Hot and dry: Managing with limited water
When temperatures soared into the hundreds last week, I decided to give my vegetable garden a good soak ahead of schedule.
It had been three days since the last deep irrigation, and would be another full day of heat before the next scheduled deep watering.
Water is precious. When I turned on the system, there was none. Soon I learned that PG&E “routine maintenance” stopped the flow of irrigation water in the Sonntag canal and others in the region.
Many farmers and gardeners in the Chicago Park and Peardale areas were affected.
My highest priority was to keep irrigated the approximately 1,500 cuttings done by my propagation students in June. They would not be misted. Roughly half were in a ”cold frame” where midday temperatures on a hot day may soar to above 120 degrees when there is no water for cooling.
These had some protection from 40-percent shade cloth.
All the propagated cuttings survived with no damage by running a hose from the well some distance away.
The cuttings in the hottest exposure were assisted by the roots that had already developed in only three weeks.
The more recent class work was still on the picnic tables where class had been held, covered with 60-percent shade cloth.
The vegetable garden is too far away and too large to be saved by well water. For a few very hot days, it did without.
Deep mulches of decomposing wheat straw and 30-percent shade cloth over the plants were in place.
When water was available again, it had been more than five full days of heat with no irrigation. Fortunately, there were no young seedlings (I would have carried water!).
All the summer vegetables looked great! Even the sweet peas were still in full bloom, although stems were shorter.
Tomatoes did not even wilt in the heat of the day without irrigation for five days.
I credit the 6-inch deep straw mulch. The plants are thriving in my fertile soil, and this year the growth is far ahead of past years. Just a lucky spring for me, with no frost in May.
The first tomatoes were ripe June 28, the 36-year anniversary of my first garden on Sonntag Hill. I picked Costuluto Genovese (an Italian heirloom), Early Girl, Sweet Million and Black Cherry.
I focus on water efficiency in my landscape choices. One of my favorite summer-blooming small trees is the chaste tree (Vitex agnus-castus), native to the Mediterranean region into central Asia.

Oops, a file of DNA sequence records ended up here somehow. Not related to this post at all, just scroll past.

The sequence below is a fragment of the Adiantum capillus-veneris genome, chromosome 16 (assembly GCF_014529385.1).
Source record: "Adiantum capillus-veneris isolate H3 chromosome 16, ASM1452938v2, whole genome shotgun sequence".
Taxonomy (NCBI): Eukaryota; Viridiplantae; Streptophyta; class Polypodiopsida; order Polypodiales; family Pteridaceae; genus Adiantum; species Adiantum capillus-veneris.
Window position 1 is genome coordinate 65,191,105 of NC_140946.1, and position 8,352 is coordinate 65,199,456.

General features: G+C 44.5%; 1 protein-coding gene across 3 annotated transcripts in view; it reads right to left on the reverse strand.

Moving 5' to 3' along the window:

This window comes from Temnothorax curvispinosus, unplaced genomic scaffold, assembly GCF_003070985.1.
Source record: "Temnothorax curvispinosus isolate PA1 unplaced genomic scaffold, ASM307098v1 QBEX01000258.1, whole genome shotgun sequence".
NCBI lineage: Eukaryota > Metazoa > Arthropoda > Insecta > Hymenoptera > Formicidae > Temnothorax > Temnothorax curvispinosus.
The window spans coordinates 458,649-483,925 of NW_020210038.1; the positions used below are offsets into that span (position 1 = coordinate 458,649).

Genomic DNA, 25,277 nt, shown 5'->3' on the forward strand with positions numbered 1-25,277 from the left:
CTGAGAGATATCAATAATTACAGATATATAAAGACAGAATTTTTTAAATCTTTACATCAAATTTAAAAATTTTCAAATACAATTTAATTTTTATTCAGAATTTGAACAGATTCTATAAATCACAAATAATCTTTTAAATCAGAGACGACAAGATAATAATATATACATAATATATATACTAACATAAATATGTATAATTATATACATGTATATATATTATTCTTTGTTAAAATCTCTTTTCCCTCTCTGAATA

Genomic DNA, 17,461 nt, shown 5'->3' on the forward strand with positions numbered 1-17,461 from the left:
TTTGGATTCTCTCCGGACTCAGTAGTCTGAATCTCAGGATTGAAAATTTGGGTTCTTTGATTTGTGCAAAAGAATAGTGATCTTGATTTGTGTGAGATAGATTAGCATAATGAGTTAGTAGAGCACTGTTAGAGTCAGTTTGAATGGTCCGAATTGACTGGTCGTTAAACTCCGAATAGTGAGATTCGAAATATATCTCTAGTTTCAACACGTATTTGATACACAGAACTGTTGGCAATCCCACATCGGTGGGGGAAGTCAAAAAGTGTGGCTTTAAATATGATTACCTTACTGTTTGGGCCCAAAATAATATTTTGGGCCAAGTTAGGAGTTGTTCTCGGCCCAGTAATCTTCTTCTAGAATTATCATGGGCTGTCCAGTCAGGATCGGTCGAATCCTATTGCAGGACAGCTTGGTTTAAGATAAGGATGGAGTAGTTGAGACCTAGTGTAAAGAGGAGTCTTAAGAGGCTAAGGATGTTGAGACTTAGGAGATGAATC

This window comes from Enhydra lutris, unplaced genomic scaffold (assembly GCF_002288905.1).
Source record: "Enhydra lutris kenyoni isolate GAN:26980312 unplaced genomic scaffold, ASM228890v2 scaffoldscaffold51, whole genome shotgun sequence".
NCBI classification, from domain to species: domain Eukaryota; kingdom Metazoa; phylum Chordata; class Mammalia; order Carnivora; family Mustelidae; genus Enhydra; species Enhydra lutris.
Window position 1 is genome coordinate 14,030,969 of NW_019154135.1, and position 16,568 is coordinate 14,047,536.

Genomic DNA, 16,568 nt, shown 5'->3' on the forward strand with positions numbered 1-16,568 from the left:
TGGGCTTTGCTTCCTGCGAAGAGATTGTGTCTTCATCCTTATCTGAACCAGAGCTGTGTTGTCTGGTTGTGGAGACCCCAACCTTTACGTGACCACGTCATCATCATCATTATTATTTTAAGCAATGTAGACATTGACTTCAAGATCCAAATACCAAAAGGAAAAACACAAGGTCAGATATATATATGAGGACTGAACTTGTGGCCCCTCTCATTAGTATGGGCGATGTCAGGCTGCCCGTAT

If you are in the Cedar Ridge area, stop by the post office soon, where a specimen of this July bloomer is now covered with blue flowers.
This particular tree appears to have a history of winter damage.
Since the day of dedication of the new post office (the fourth) was in November 1989, my guess would be that a young Vitex was pushed over by the heavy snows in February 1990.
No one thought to straighten it in its youth, so it grows leaning to the east, hardly apparent when it is in full bloom.
Large clusters of blue flowers open in early July and continue into August.
Two white-flowering cultivars of Vitex include Alba and Silver Spire. Even as blooms fade, the attractive gray-green leaves hold their beauty through the summer heat.
In winter the gray bark and seed heads add a seasonal dimension to the landscape.
A deer-resistant tree (sometimes grown as a shrub) for full sun and small spaces, the chaste tree needs very little summer irrigation, although it will tolerate water once a week if the drainage is good.
Winter drainage is just as important, which makes this a good choice for sunny slopes.
In foothill areas, with our cold winters, Vitex grows to about 15 feet in height and spread. In warmer climates of California, the mature height and spread is greater, to 25 feet.
This is a wonderful water-efficient insectary plant. As I watched the honeybees and native bees forage in the Vitex blooms in Cedar Ridge last week, my attention was captivated. Concerns about the lack of water in my vegetable garden were no longer immediate.
Join me July 20 for the Colfax Garden Tour, six special private gardens from lower Colfax to Applegate. Tickets are available at Hills Flat Nursery, Prospector’s Nursery and Weiss Brothers’ Nursery.
Carolyn Singer has gardened organically in Nevada County since 1977. She is the author of the award-winning “The Seasoned Gardener, 5 decades of sustainable and practical garden wisdom,” and two volumes of “Deer in My Garden” (deer-resistant plants), available locally. For more information, visit http://www.carolynsingergardens.com.
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